Home
build details

Show: section status errors & todos local changes recent changes last change in-page changes feedback controls

SD Cards tools

Modified 2018-06-22 by Andrea Censi

Testing SD Card and disk speed

Modified 2018-06-22 by Andrea Censi

Test SD Card (or any disk) speed using the following commands, which write to a file called filename.

$ dd if=/dev/zero of=filename bs=500K count=1024
$ sync
$ echo 3 | sudo tee /proc/sys/vm/drop_caches
$ dd if=filename of=/dev/null bs=500K count=1024
$ rm filename

Note the sync and the echo command are very important.

Example results:

524288000 bytes (524 MB, 500 MiB) copied, 30.2087 s, 17.4 MB/s
524288000 bytes (524 MB, 500 MiB) copied, 23.3568 s, 22.4 MB/s

That is write 17.4 MB/s, read 22 MB/s.

How to burn an image to an SD card

Modified 2018-06-22 by Andrea Censi

A blank SD card.

An image file to burn.

An Ubuntu computer with an SD reader.

A burned image.

How to shrink an image

Modified 2018-06-22 by Andrea Censi

An image file to burn.

An Ubuntu computer.

A shrunk image.

Majority of content taken from here

We are going to use the tool gparted so make sure it’s installed

laptop $ sudo apt install gparted

Let the image file be image file and its name be imagename. Run the command:

laptop $ sudo fdisk -l image file

It should give you something like:

Device                       Boot  Start      End  Sectors  Size Id Type
duckiebot-RPI3-LP-aug15.img1        2048   131071   129024   63M  c W95 FAT32 (LBA)
duckiebot-RPI3-LP-aug15.img2      131072 21219327 21088256 10.1G 83 Linux

Take note of the start of the Linux partition (in our case 131072), let’s call it start. Now we are going to mount the Linux partition from the image:

laptop $ sudo losetup /dev/loop0 imagename.img -o $((start*512))

and then run gparted:

laptop $ sudo gparted /dev/loop0

In gparted click on the partition and click “Resize” under the “Partition” menu. Resize drag the arrow or enter a size that is equal to the minimum size plus 20MB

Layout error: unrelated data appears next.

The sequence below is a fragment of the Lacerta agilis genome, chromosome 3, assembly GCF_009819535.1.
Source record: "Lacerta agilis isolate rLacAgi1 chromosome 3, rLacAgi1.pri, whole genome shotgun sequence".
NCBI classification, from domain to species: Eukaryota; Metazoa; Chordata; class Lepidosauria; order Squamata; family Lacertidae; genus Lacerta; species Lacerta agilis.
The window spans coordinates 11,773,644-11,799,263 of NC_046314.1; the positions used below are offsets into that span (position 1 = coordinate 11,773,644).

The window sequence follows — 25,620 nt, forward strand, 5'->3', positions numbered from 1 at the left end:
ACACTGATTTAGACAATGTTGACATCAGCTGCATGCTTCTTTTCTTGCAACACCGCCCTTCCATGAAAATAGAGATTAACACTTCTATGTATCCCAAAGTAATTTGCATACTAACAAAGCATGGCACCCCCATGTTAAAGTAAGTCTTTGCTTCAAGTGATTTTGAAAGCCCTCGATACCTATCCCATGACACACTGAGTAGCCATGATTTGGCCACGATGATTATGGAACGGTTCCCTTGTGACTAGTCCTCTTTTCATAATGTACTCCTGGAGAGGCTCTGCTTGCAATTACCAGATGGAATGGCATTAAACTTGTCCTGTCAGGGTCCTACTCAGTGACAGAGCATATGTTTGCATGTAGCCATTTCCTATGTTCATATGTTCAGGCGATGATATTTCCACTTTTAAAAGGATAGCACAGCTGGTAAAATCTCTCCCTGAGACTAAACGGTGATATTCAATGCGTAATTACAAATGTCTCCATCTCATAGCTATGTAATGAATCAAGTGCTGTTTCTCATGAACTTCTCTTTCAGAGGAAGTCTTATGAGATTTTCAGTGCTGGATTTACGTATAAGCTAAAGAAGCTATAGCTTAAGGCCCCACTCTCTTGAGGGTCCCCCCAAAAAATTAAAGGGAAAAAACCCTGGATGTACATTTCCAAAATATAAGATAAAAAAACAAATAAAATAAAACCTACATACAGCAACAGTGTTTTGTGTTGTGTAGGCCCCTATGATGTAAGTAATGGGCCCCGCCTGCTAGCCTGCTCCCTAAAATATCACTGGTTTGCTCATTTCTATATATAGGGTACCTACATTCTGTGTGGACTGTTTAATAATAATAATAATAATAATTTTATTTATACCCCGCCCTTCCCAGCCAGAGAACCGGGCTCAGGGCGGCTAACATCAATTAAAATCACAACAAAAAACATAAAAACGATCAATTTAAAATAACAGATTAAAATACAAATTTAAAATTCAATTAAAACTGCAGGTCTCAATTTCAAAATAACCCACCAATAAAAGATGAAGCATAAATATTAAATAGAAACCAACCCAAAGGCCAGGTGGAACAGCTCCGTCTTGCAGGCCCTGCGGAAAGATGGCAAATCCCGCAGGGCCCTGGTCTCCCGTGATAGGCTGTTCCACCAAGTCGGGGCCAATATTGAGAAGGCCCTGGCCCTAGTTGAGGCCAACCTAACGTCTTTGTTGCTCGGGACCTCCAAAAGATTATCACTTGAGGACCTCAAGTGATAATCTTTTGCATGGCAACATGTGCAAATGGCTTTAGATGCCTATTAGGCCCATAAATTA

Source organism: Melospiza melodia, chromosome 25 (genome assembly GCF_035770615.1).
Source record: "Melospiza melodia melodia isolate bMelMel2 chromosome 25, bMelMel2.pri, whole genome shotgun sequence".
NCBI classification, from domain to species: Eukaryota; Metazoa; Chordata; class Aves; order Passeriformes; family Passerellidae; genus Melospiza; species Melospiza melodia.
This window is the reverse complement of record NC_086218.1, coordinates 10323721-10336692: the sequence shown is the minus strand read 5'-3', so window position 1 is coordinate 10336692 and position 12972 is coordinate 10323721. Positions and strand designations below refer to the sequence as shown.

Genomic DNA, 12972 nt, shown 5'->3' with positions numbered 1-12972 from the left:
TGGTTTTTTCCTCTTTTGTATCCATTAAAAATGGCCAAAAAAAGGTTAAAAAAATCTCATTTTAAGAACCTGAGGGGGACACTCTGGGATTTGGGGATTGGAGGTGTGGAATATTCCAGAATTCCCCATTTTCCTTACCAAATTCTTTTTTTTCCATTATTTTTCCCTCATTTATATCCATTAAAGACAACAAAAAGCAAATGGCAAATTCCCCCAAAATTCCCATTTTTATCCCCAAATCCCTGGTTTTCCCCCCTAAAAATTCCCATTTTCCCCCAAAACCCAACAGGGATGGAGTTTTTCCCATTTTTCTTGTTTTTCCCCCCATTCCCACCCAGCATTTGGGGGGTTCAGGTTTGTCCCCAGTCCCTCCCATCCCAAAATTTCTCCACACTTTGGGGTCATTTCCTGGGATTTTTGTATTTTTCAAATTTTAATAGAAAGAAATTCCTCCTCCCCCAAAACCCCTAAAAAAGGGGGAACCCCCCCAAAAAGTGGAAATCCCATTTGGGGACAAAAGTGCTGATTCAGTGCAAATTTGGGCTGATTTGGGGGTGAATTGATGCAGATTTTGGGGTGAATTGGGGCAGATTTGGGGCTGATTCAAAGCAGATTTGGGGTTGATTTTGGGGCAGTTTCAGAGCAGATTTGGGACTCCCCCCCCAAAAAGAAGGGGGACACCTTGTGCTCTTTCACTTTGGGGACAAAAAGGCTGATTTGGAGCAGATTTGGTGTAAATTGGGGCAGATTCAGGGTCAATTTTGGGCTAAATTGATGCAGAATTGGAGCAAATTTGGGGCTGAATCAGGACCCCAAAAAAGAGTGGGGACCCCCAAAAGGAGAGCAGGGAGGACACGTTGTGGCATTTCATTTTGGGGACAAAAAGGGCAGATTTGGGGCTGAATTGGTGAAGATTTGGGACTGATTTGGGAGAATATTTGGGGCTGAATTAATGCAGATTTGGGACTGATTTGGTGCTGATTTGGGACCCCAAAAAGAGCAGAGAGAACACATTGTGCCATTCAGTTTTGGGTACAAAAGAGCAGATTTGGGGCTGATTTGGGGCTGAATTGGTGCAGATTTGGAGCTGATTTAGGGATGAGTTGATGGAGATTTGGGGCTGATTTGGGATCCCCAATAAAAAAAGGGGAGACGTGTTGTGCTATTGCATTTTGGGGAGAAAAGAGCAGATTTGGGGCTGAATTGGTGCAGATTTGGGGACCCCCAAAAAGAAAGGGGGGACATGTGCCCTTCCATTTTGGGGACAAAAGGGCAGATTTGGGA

This didn’t work well for me - I had to add much more than 20MB for it to work.

Click the “Apply” check mark. Before closing the final screen click through the arrows in the dialogue box to find a line such a “resize2fs -p /dev/loop0 1410048K“. Take note of the new size of your partition. Let’s call it new size.

Now remove the loopback on the second partition and setup a loopback on the whole image and run fdisk:

laptop $ sudo losetup -d /dev/loop0
laptop $ sudo losetup /dev/loop0 image file
laptop $ sudo fdisk /dev/loop0

Command (m for help): enter d
Partition number (1,2, default 2): enter 2
Command (m for help): enter n
Partition type
p   primary (1 primary, 0 extended, 3 free)
e   extended (container for logical partitions)
Select (default p): enter p
Partition number (2-4, default 2): enter 2
First sector (131072-62521343, default 131072): start
Last sector, +sectors or +size{K,M,G,T,P} (131072-62521343, default 62521343): +new sizeK

on the last line include the + and the K as part of the size.

Created a new partition 2 of type 'Linux' and of size 10.1 GiB.

Command (m for help): enter w
The partition table has been altered.
Calling ioctl() to re-read partition table.
Re-reading the partition table failed.: Invalid argument

The kernel still uses the old table. The new table will be used at the next reboot or after you run partprobe(8) or kpartx(8).

Disregard the final error.

You partition has now been resized and the partition table has been updated. Now we will remove the loopback and then truncate the end of the image file:

laptop $ fdisk -l /dev/loop0

Device       Boot  Start      End  Sectors  Size Id Type
/dev/loop0p1        2048   131071   129024   63M  c W95 FAT32 (LBA)
/dev/loop0p2      131072 21219327 21088256 10.1G 83 Linux

Note down the end of the second partition (in this case 21219327). Call this end.

laptop $ sudo losetup -d /dev/loop0
laptop $ sudo truncate -s $(((end+1)*512)) image file

You now have a shrunken image file.

It might be useful to compress it, before distribution:

laptop $ xz image file
Because of mathjax bug

No questions found. You can ask a question on the website.